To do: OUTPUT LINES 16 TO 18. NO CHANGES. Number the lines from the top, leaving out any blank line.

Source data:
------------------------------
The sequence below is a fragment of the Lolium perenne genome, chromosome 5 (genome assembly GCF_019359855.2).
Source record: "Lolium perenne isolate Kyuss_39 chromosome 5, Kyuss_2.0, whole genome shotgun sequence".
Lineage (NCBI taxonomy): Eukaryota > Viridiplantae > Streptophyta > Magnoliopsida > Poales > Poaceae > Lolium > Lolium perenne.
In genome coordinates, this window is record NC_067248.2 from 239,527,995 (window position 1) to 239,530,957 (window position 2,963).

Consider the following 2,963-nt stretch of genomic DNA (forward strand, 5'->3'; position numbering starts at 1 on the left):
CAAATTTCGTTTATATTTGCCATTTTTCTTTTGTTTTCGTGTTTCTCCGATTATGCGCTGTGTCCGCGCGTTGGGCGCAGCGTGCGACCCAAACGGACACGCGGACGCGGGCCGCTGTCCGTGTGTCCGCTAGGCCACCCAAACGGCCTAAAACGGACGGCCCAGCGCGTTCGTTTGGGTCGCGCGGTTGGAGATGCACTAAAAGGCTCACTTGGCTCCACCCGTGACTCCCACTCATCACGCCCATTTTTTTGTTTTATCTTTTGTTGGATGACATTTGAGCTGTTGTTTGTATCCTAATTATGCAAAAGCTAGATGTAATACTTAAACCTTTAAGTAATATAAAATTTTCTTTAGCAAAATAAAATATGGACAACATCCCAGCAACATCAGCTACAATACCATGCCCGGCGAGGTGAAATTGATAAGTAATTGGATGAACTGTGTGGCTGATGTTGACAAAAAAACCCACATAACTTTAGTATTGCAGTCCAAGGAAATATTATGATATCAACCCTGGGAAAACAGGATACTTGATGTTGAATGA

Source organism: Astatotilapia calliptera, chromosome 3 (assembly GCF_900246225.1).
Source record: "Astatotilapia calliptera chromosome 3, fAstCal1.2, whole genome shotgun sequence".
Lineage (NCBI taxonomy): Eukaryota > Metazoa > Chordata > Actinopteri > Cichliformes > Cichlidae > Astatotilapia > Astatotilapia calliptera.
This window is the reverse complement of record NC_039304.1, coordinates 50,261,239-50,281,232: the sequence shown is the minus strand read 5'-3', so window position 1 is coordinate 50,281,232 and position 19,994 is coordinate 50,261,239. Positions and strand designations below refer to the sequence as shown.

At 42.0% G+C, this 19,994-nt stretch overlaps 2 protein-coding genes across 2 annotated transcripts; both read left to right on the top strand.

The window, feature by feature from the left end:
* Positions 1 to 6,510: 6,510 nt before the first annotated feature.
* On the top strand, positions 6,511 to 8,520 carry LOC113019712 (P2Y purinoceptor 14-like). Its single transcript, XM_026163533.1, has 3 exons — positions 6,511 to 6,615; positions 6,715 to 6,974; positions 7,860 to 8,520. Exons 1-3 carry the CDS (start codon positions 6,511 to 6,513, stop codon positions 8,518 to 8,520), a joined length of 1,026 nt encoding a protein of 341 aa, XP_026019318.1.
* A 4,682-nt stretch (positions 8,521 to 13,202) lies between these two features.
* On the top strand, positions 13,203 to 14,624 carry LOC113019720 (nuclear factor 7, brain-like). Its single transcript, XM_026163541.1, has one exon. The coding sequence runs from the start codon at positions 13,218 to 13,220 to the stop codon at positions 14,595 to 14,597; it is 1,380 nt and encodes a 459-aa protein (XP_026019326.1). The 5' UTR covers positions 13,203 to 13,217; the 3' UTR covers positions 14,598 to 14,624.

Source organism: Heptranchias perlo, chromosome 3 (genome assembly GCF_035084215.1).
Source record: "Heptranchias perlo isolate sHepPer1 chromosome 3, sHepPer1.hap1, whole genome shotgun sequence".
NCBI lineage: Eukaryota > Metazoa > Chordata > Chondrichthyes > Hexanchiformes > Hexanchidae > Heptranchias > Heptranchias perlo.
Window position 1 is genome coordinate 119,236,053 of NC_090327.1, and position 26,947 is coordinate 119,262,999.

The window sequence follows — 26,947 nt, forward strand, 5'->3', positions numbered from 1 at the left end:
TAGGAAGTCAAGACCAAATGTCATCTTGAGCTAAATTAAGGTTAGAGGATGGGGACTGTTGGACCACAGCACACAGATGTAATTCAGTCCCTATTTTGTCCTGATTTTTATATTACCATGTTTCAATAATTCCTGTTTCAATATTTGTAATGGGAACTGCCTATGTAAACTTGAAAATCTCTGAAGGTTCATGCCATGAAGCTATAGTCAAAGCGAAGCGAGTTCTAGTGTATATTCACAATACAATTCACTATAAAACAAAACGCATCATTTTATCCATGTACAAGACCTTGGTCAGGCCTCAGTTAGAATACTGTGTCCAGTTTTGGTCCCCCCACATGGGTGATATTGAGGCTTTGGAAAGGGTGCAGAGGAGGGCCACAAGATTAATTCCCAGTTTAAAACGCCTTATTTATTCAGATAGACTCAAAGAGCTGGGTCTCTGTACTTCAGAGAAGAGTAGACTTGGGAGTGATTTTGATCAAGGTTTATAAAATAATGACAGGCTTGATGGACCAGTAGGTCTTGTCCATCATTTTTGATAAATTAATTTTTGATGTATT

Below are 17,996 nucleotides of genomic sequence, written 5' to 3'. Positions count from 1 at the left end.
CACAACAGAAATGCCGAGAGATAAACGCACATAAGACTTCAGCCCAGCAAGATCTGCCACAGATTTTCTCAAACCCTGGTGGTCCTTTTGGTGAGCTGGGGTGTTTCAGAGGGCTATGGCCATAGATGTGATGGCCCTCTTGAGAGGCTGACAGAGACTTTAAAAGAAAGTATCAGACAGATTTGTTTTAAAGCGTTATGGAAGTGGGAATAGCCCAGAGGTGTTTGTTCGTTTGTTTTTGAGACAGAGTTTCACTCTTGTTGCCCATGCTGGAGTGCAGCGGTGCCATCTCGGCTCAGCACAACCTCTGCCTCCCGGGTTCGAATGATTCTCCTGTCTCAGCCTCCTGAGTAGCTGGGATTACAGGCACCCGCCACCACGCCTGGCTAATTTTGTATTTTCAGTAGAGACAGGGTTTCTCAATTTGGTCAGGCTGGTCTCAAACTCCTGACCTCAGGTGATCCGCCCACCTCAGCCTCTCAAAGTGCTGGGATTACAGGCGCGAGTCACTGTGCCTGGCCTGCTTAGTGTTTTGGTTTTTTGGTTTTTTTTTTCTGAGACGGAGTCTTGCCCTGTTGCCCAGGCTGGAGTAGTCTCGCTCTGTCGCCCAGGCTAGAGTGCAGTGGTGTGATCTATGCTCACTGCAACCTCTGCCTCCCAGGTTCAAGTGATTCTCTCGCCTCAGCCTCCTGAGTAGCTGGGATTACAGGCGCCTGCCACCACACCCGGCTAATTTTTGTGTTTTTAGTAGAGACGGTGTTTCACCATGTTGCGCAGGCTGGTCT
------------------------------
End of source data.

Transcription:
* On the top strand, positions 13,203 to 14,624 carry LOC113019720 (nuclear factor 7, brain-like). Its single transcript, XM_026163541.1, has one exon. The coding sequence runs from the start codon at positions 13,218 to 13,220 to the stop codon at positions 14,595 to 14,597; it is 1,380 nt and encodes a 459-aa protein (XP_026019326.1). The 5' UTR covers positions 13,203 to 13,217; the 3' UTR covers positions 14,598 to 14,624.

Source organism: Heptranchias perlo, chromosome 3 (genome assembly GCF_035084215.1).
Source record: "Heptranchias perlo isolate sHepPer1 chromosome 3, sHepPer1.hap1, whole genome shotgun sequence".